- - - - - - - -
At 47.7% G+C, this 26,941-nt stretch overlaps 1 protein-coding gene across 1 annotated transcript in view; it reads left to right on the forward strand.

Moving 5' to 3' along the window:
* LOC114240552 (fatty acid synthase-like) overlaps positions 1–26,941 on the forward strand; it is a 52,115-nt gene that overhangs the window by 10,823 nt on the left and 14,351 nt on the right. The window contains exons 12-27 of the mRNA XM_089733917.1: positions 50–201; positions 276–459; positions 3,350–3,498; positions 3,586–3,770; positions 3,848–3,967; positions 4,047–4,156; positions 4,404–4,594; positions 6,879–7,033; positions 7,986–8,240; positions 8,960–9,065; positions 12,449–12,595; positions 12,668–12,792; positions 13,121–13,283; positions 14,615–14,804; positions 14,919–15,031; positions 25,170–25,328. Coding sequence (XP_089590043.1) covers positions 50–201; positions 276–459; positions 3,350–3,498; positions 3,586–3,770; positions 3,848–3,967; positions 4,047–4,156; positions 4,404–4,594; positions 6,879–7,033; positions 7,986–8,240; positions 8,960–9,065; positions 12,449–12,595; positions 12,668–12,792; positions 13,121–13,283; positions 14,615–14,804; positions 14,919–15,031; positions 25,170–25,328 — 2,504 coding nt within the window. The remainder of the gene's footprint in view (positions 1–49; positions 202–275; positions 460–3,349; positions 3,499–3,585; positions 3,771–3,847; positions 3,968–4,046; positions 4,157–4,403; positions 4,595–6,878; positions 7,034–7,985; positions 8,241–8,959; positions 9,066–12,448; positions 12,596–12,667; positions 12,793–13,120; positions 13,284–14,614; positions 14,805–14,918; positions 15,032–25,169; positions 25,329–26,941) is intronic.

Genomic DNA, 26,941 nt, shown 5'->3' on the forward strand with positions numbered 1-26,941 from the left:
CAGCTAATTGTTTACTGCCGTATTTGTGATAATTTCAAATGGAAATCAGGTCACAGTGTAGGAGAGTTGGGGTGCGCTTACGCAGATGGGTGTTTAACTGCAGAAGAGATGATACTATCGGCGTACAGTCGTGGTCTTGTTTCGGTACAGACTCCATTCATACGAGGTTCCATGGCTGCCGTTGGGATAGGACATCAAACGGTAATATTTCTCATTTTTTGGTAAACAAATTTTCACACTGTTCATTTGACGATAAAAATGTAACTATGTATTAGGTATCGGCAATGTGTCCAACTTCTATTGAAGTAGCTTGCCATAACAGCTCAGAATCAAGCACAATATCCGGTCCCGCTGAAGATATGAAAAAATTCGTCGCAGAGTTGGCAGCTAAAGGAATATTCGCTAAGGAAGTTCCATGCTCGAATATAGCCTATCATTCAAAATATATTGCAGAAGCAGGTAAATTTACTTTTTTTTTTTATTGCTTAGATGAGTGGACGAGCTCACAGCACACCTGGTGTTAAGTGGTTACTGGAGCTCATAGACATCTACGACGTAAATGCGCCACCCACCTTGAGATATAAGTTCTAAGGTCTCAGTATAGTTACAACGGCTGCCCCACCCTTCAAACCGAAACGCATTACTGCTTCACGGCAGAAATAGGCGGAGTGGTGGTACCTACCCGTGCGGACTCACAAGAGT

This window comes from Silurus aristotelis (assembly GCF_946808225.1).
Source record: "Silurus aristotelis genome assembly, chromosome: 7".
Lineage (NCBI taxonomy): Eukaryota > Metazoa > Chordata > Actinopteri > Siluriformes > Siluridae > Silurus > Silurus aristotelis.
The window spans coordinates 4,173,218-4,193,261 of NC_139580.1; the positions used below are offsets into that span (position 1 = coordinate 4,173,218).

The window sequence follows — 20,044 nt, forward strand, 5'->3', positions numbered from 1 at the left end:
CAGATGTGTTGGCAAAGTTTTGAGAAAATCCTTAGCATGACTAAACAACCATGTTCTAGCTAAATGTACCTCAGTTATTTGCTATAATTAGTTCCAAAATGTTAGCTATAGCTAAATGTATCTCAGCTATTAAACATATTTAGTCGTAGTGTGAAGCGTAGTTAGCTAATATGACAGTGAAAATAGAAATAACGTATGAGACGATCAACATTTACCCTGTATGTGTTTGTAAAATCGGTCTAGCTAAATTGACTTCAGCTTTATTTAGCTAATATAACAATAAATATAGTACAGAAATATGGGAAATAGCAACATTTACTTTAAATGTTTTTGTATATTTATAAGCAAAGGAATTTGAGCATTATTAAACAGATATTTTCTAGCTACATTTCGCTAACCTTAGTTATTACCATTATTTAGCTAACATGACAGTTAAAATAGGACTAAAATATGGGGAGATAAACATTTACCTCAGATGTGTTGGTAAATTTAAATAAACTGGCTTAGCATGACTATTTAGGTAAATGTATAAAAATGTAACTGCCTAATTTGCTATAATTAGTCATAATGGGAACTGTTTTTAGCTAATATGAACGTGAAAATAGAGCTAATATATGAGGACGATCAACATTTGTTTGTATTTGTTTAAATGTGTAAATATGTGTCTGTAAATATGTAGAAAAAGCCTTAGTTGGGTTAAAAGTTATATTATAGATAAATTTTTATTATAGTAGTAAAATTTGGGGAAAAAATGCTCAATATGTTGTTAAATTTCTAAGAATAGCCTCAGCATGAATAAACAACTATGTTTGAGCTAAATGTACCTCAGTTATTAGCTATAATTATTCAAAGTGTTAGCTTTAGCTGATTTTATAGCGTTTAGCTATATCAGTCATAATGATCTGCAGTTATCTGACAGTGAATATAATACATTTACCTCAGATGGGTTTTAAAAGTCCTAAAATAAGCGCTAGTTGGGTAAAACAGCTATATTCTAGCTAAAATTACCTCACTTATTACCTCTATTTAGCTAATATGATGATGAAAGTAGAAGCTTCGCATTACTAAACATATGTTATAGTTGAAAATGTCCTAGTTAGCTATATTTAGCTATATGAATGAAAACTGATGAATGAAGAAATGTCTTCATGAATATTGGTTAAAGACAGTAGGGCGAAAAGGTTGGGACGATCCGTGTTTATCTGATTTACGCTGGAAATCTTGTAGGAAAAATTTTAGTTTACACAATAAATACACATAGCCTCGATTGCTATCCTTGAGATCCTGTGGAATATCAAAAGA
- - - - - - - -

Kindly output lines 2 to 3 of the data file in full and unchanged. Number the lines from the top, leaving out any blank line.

Moving 5' to 3' along the window:
* LOC114240552 (fatty acid synthase-like) overlaps positions 1–26,941 on the forward strand; it is a 52,115-nt gene that overhangs the window by 10,823 nt on the left and 14,351 nt on the right. The window contains exons 12-27 of the mRNA XM_089733917.1: positions 50–201; positions 276–459; positions 3,350–3,498; positions 3,586–3,770; positions 3,848–3,967; positions 4,047–4,156; positions 4,404–4,594; positions 6,879–7,033; positions 7,986–8,240; positions 8,960–9,065; positions 12,449–12,595; positions 12,668–12,792; positions 13,121–13,283; positions 14,615–14,804; positions 14,919–15,031; positions 25,170–25,328. Coding sequence (XP_089590043.1) covers positions 50–201; positions 276–459; positions 3,350–3,498; positions 3,586–3,770; positions 3,848–3,967; positions 4,047–4,156; positions 4,404–4,594; positions 6,879–7,033; positions 7,986–8,240; positions 8,960–9,065; positions 12,449–12,595; positions 12,668–12,792; positions 13,121–13,283; positions 14,615–14,804; positions 14,919–15,031; positions 25,170–25,328 — 2,504 coding nt within the window. The remainder of the gene's footprint in view (positions 1–49; positions 202–275; positions 460–3,349; positions 3,499–3,585; positions 3,771–3,847; positions 3,968–4,046; positions 4,157–4,403; positions 4,595–6,878; positions 7,034–7,985; positions 8,241–8,959; positions 9,066–12,448; positions 12,596–12,667; positions 12,793–13,120; positions 13,284–14,614; positions 14,805–14,918; positions 15,032–25,169; positions 25,329–26,941) is intronic.